Equipment installed in buildings
It is important to identify equipment that will be provided within the main contract and equipment which, whilst it may be provided outside of the main contract (because the client may already have the equipment, or they may have existing suppliers) might have an impact on the main contract (perhaps needing to be accommodated in a certain location, or requiring fixing, power supply, air supply, water, drainage, telecommunications connection etc.)
Equipment requirements might include:
- Built in equipment requiring mechanical or electrical connections such as fume cupboards or drinks stations. A description of built in equipment should include; location, size, and requirements for power, air, water, drainage and telecommunications connection.
- Built in equipment that does not require services such as cupboards or shelving. These should be described in terms of their location and size.
- Stand alone loose furniture and equipment requiring services, such as washing machines, coffee machines and scanning equipment in hospitals. These should be described in terms of their location, size, and requirements for power, air, water, drainage and telecommunications connection.
- Stand alone loose furniture and equipment not requiring services such as tables and chairs. These should be described in terms of their location and size.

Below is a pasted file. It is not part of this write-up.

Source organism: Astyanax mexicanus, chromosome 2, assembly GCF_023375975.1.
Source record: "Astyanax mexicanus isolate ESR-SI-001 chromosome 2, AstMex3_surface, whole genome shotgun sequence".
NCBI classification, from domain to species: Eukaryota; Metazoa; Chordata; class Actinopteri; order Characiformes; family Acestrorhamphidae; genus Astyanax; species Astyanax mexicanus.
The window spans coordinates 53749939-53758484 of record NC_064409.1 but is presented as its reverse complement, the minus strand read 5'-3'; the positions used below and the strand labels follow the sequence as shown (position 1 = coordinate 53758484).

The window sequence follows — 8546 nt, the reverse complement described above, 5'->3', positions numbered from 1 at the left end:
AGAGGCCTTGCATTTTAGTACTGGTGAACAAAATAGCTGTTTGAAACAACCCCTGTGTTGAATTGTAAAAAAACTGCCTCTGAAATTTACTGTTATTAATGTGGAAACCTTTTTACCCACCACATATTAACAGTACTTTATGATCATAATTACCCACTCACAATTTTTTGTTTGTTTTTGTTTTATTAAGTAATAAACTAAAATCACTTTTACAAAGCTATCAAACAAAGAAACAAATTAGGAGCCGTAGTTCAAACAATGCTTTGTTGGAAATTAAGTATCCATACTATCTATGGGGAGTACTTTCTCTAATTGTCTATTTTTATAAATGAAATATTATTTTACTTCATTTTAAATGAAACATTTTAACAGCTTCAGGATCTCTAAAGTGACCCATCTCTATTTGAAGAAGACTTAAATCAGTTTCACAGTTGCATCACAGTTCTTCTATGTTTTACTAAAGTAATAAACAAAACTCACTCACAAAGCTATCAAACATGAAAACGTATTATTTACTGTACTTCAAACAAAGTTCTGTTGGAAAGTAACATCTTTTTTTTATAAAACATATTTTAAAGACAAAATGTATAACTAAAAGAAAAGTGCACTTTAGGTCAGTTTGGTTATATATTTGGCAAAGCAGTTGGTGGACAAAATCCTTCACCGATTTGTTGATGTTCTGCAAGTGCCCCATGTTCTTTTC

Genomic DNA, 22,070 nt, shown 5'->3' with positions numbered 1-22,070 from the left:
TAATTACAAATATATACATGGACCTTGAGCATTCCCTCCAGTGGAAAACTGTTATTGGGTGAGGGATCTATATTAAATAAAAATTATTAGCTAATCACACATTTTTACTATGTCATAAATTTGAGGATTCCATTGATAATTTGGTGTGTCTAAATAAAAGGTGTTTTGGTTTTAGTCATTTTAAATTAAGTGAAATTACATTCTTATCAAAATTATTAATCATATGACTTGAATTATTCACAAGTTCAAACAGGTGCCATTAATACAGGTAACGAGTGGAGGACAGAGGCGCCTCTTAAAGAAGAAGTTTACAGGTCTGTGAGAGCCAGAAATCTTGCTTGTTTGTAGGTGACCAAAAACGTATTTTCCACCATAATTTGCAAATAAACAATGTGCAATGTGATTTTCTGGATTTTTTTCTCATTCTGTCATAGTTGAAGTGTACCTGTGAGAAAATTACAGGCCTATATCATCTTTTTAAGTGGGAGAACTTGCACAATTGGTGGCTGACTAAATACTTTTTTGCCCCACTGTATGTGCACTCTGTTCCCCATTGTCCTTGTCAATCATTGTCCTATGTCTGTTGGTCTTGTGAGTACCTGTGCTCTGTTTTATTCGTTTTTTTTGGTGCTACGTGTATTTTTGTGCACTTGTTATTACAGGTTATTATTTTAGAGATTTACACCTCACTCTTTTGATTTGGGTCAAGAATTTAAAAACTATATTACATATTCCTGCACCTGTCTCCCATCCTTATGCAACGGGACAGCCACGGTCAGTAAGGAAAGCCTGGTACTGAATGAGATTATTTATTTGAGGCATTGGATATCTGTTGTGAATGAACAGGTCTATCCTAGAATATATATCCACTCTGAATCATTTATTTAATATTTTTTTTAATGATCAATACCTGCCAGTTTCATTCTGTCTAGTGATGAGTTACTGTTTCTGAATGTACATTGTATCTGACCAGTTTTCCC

Related articles on Designing Buildings Wiki
- Appointing consultants.
- Briefing documents.
- Compressed air plant.
- Concreting plant.
- Construction plant.
- Construction tools.
- Crane regulations.
- Debris netting.
- Earth-moving plant.
- Excavating plant.
- Industrial plant and construction operations.
- Power float.
- Procurement route.
- Room data sheet.
- Tender documents.
- Types of crane.
Featured articles and news
IHBC book review: Charles Barry’s monumental struggle to rebuild the Houses of Parliament.
Read about RSHP's British Museum extension which has been shortlisted for the 2017 Stirling Prize.
Read our introductory article to building a house extension.
More updates from DCMS about the large-scale testing of cladding systems and the number of buildings affected.
UandI secure resolution to grant planning consent for major new regeneration project.
IHBC article considers how heritage is dealt with when infrastructure schemes are authorised.
It was the tallest structure in the world for 3,800 years, but to this day the exact construction techniques are a mystery.
Shortlist for the industry's most coveted award announced.
Government responds to Mark Farmer's review of industry, rejecting the call for a levy on clients.
Peter Hansford to examine what wider lessons can be learned from the fire.
Every project is subject to uncertainty. How can construction better understand uncertainty for performance improvement?
MAD Architects reveal their designs for a futuristic campus for electric car manufacturer.
Homebuyers could borrow more with better forecasting of energy bills, according to industry consortium's new report.